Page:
‘What is the Duchamp Syndrome?’ one might ask. Without robbing you of the experience, I’ll tell you right away: it is a lesson. Captured by the sensibility of Antonio Vega – hold back from trying to guess where he’s from for a while – and shaped by the senses of Ana Graham – yes, her as well. (I’ll tell you, I promise.) Along with a talented team of artists, The Duchamp Syndrome tells us about the human experience of wanting to expand oneself into a size larger than life. Even if you shrink in the process. Through Antonio’s and, in this production, as the shadow, Omen Sade’s talented hands, Juan’s solitude and witty attempts to sell to his mother the beauty of a life he wish he’d acquired in America, this play unfurls a world of magic and sensibility right before your eyes and ears. Out of Juan’s will to be heard, a multitude of voices appear on stage. And oh how magnetic they are.
Antonio Vega, a playwright and actor from Mexico – see? I told you I’d get there – and residing in New York for a while now, once mentioned during the rehearsal process: ‘Sometimes I become so lonely I literally start making friends’. On that note, the experience – polished by the very capable senses of Ana Graham (she’s from Mexico, as well) – that’s shared with us through the character of Juan, a Mexican immigrant working as a janitor in a comedy club, transcends nationality and becomes about all of us. Running at a varied pace and exploring a wide range of emotions, this production leaves us many breadcrumbs leading to emotional pathways we’ve all walked or will walk sooner or later. So why is it a lesson? Because it teaches us that before anything else, we’re cut from the same cloth. Because, much like one of Juan’s most precious discoveries in the play, we’ll eventually all feel like we’ve been stripped of our natural functions and turned into something else with no apparent use – a feeling shared by many immigrants. People who leave their nation where the fact that they’re citizens doesn’t translate into benefits or proper support once they’re abroad; People who shift contexts and master the skill of living between a rock and a hard place, often times becoming silent or being silenced in the process. People whose unnoticed existence support the routines of thousands who march on unaware of the hands that swept the floor they walked across or produced the good their inertia depends on. Voices that, despite not being heard, are still voices that carry lessons about life that are worth learning.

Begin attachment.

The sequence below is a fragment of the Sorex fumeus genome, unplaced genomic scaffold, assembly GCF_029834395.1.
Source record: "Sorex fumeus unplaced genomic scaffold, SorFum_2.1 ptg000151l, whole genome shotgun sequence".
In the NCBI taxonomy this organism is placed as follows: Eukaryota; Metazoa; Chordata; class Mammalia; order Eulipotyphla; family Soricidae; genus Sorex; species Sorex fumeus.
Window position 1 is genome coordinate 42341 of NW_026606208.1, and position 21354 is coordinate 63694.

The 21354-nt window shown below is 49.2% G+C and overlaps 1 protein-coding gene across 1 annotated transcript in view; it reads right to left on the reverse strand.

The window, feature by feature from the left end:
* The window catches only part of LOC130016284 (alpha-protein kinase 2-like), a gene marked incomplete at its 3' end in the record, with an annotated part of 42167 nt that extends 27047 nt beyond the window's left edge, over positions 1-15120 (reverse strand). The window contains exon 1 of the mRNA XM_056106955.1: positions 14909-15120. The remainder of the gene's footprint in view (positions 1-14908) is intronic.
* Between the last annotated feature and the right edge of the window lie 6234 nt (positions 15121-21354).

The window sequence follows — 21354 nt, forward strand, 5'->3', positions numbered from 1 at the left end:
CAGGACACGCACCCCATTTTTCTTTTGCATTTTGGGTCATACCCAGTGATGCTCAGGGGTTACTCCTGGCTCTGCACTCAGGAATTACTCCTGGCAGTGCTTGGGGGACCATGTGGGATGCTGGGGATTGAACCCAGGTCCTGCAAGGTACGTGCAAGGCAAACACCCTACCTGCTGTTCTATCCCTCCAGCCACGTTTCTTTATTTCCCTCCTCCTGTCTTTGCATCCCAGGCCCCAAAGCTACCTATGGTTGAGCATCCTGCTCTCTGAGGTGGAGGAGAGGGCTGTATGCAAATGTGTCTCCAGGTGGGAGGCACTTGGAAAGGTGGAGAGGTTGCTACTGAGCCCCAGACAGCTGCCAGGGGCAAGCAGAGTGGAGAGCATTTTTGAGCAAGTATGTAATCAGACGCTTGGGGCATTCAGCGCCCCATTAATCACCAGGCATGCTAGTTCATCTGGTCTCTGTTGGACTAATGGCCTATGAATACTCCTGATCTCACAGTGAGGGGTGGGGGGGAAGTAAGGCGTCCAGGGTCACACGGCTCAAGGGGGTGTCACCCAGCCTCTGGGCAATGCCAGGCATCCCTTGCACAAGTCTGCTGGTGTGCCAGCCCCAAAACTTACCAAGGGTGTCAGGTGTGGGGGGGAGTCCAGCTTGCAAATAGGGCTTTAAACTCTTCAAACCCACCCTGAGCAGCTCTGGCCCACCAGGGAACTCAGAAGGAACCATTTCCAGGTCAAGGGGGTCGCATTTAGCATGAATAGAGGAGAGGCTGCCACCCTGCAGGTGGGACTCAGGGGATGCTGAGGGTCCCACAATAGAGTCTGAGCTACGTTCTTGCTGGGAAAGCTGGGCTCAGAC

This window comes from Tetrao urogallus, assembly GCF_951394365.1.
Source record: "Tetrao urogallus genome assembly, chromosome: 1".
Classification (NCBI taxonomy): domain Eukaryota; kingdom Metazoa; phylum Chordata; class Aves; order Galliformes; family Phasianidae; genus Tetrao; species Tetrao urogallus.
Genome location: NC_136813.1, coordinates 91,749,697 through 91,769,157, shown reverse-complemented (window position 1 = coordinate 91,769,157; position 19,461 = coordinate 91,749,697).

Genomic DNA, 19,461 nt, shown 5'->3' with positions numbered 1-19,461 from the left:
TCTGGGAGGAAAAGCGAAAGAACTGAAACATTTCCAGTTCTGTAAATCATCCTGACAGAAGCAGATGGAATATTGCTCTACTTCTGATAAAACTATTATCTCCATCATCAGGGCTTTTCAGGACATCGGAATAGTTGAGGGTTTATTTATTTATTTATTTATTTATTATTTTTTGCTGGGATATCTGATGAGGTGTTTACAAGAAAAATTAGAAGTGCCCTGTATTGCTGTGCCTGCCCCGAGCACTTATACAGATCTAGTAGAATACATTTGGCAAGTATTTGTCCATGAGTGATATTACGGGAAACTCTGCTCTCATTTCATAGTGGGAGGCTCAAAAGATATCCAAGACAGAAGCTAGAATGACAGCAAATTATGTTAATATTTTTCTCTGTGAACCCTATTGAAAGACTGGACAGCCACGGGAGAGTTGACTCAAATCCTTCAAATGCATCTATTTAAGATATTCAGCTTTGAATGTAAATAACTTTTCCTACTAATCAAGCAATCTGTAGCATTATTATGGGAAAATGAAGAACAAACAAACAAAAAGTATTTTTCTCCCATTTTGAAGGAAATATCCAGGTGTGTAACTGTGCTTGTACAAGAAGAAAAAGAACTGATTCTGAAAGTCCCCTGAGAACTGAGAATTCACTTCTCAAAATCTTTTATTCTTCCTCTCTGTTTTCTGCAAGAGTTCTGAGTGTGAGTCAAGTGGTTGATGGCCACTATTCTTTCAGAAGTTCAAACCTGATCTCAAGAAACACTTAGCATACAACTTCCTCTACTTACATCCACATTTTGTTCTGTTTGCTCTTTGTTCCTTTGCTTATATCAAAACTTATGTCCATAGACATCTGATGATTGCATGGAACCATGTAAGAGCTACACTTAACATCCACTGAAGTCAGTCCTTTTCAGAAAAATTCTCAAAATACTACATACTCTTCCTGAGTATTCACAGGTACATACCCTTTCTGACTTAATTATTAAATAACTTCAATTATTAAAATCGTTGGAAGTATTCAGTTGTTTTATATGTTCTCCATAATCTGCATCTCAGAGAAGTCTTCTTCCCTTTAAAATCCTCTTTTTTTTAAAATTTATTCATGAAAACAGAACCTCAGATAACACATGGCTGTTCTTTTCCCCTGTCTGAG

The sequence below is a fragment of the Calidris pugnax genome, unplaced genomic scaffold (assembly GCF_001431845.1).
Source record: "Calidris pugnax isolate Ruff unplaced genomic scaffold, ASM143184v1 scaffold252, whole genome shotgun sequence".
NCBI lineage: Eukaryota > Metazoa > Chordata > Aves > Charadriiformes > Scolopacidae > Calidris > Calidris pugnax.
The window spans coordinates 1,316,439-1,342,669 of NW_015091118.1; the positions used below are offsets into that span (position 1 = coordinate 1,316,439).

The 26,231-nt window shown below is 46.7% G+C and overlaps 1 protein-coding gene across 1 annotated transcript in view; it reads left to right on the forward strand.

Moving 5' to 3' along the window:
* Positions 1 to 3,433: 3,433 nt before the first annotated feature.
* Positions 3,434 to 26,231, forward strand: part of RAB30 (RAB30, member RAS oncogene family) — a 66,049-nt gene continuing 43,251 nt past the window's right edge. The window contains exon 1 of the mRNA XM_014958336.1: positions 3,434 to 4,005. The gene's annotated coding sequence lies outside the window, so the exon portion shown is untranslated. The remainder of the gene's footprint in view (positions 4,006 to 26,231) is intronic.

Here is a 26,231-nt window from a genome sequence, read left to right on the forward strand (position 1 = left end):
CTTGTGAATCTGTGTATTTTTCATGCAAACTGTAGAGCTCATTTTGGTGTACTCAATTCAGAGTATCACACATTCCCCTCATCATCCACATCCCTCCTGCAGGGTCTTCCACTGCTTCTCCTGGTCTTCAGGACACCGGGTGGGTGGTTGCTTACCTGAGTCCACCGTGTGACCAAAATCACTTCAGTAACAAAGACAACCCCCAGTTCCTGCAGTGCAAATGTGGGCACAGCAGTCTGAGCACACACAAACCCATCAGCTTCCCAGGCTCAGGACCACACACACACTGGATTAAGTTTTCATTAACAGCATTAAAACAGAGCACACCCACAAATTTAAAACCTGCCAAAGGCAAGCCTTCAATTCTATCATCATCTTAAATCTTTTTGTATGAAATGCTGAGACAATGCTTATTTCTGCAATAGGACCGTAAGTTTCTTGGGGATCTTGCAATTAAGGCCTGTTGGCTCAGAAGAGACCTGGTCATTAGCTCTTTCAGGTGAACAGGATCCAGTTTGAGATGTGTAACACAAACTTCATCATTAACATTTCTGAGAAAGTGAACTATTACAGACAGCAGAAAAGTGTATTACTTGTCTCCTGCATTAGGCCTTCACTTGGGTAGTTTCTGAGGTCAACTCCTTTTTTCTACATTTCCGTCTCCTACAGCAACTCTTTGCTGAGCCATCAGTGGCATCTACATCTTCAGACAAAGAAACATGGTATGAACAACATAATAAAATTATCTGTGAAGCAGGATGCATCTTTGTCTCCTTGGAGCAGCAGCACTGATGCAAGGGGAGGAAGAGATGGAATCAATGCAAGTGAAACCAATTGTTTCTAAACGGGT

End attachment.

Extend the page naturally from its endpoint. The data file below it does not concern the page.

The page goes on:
A part of PlayCo’s 2014-2015 season and a co-production with Mexico’s Por Piedad Teatro, The Duchamp Syndrome is a precious jewel that shines timidly in the New York theatre scene. I’ve been in this country for a little under two years – yes, I’ll tell you where I’m from soon enough – and I can already tell that most of the movement practiced in theatres here is inward. American plays that talk about the American experience to seasoned Americans. While there is nothing wrong with that and that has its merits, it sure is a relief as an international artist to see the brave and insightful souls at PlayCo open the ports to a multitude of voices, encouraging them to flood NYC and turn our ears upside down, pulling us back out into the world. Through their invitation and work, we’re given seats into other sides of America. Because by expanding the repertoire of the American theatre, we expand our understanding of America; Because, and this resonates with my education in Brazil as a theatre maker and teacher, the human experience can never be completely represented by only one angle, one point of view, one language, one truth. The Duchamp Syndrome wins because it begins on the inside and it spreads out. And the miles it reaches… It is only by experiencing it that you’ll see a whole new theatrical landscape. Now, a word of caution: if my words make it sound gigantic, it is not. And that is precisely why it is so poignant and necessary, much like the work done by PlayCo. Enough of my impressions of this play. Go make your own and share them. Take part in the multitude of voices! And be sure to measure yourself afterwards. You’ll understand why!